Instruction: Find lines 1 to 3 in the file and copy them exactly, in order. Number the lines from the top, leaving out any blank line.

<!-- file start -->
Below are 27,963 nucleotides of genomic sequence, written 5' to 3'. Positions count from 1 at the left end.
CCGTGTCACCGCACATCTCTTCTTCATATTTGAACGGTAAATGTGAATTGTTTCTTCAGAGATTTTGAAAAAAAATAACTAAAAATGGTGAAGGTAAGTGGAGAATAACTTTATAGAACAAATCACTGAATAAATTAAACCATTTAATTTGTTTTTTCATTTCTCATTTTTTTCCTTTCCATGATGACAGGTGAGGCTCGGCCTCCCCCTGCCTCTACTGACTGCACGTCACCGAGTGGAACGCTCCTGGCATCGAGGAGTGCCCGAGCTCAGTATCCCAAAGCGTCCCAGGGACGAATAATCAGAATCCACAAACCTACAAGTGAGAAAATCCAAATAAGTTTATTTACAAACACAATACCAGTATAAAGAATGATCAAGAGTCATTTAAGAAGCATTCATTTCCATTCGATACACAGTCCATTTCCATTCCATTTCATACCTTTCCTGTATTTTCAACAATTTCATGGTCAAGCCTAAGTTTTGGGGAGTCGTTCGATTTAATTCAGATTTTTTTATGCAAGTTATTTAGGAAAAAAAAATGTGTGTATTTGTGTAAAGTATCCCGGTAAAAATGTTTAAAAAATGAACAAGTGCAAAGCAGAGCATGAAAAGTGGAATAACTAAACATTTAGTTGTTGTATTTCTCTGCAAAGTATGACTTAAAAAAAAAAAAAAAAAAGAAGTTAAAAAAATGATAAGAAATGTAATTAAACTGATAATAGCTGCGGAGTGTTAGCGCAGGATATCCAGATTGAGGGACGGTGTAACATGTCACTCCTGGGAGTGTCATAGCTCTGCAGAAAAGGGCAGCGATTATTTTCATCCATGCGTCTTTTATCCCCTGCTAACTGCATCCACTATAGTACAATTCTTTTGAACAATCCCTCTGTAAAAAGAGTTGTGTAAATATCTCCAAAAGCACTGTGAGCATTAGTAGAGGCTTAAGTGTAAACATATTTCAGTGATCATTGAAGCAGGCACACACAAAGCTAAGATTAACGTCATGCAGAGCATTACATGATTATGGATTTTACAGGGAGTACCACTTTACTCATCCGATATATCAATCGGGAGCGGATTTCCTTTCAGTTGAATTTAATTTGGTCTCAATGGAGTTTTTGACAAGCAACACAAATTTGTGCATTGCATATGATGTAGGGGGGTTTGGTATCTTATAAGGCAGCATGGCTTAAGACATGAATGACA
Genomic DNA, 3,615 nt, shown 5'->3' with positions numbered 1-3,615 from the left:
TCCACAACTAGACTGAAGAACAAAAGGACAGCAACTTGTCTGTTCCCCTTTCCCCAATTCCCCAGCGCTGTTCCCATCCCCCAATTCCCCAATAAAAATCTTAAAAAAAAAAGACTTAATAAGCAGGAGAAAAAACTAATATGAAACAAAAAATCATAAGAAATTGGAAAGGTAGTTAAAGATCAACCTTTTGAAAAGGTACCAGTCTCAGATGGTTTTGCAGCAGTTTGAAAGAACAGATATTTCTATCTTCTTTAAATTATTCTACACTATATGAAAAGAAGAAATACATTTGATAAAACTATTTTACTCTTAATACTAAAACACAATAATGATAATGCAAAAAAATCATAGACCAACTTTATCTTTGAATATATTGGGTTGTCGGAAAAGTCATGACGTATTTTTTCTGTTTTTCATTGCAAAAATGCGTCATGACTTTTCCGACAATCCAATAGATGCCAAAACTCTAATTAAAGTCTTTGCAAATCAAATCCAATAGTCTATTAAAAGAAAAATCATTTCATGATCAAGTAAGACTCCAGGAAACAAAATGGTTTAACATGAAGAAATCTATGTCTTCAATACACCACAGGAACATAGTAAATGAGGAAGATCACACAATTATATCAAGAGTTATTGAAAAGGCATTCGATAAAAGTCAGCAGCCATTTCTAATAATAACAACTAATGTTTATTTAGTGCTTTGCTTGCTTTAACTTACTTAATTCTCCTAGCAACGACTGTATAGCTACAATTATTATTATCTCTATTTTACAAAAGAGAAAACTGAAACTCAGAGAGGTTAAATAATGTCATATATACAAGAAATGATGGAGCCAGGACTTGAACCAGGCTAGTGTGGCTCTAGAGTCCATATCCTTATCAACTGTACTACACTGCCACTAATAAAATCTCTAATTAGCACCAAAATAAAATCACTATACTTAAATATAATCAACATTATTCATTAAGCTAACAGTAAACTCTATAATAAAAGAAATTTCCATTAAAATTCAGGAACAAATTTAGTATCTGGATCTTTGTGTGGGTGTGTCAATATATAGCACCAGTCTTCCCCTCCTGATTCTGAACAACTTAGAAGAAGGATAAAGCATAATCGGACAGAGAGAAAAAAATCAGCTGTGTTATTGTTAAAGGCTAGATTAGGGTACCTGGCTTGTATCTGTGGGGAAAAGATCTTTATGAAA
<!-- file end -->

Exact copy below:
Below are 27,963 nucleotides of genomic sequence, written 5' to 3'. Positions count from 1 at the left end.
CCGTGTCACCGCACATCTCTTCTTCATATTTGAACGGTAAATGTGAATTGTTTCTTCAGAGATTTTGAAAAAAAATAACTAAAAATGGTGAAGGTAAGTGGAGAATAACTTTATAGAACAAATCACTGAATAAATTAAACCATTTAATTTGTTTTTTCATTTCTCATTTTTTTCCTTTCCATGATGACAGGTGAGGCTCGGCCTCCCCCTGCCTCTACTGACTGCACGTCACCGAGTGGAACGCTCCTGGCATCGAGGAGTGCCCGAGCTCAGTATCCCAAAGCGTCCCAGGGACGAATAATCAGAATCCACAAACCTACAAGTGAGAAAATCCAAATAAGTTTATTTACAAACACAATACCAGTATAAAGAATGATCAAGAGTCATTTAAGAAGCATTCATTTCCATTCGATACACAGTCCATTTCCATTCCATTTCATACCTTTCCTGTATTTTCAACAATTTCATGGTCAAGCCTAAGTTTTGGGGAGTCGTTCGATTTAATTCAGATTTTTTTATGCAAGTTATTTAGGAAAAAAAAATGTGTGTATTTGTGTAAAGTATCCCGGTAAAAATGTTTAAAAAATGAACAAGTGCAAAGCAGAGCATGAAAAGTGGAATAACTAAACATTTAGTTGTTGTATTTCTCTGCAAAGTATGACTTAAAAAAAAAAAAAAAAAAGAAGTTAAAAAAATGATAAGAAATGTAATTAAACTGATAATAGCTGCGGAGTGTTAGCGCAGGATATCCAGATTGAGGGACGGTGTAACATGTCACTCCTGGGAGTGTCATAGCTCTGCAGAAAAGGGCAGCGATTATTTTCATCCATGCGTCTTTTATCCCCTGCTAACTGCATCCACTATAGTACAATTCTTTTGAACAATCCCTCTGTAAAAAGAGTTGTGTAAATATCTCCAAAAGCACTGTGAGCATTAGTAGAGGCTTAAGTGTAAACATATTTCAGTGATCATTGAAGCAGGCACACACAAAGCTAAGATTAACGTCATGCAGAGCATTACATGATTATGGATTTTACAGGGAGTACCACTTTACTCATCCGATATATCAATCGGGAGCGGATTTCCTTTCAGTTGAATTTAATTTGGTCTCAATGGAGTTTTTGACAAGCAACACAAATTTGTGCATTGCATATGATGTAGGGGGGTTTGGTATCTTATAAGGCAGCATGGCTTAAGACATGAATGACA
Genomic DNA, 3,615 nt, shown 5'->3' with positions numbered 1-3,615 from the left: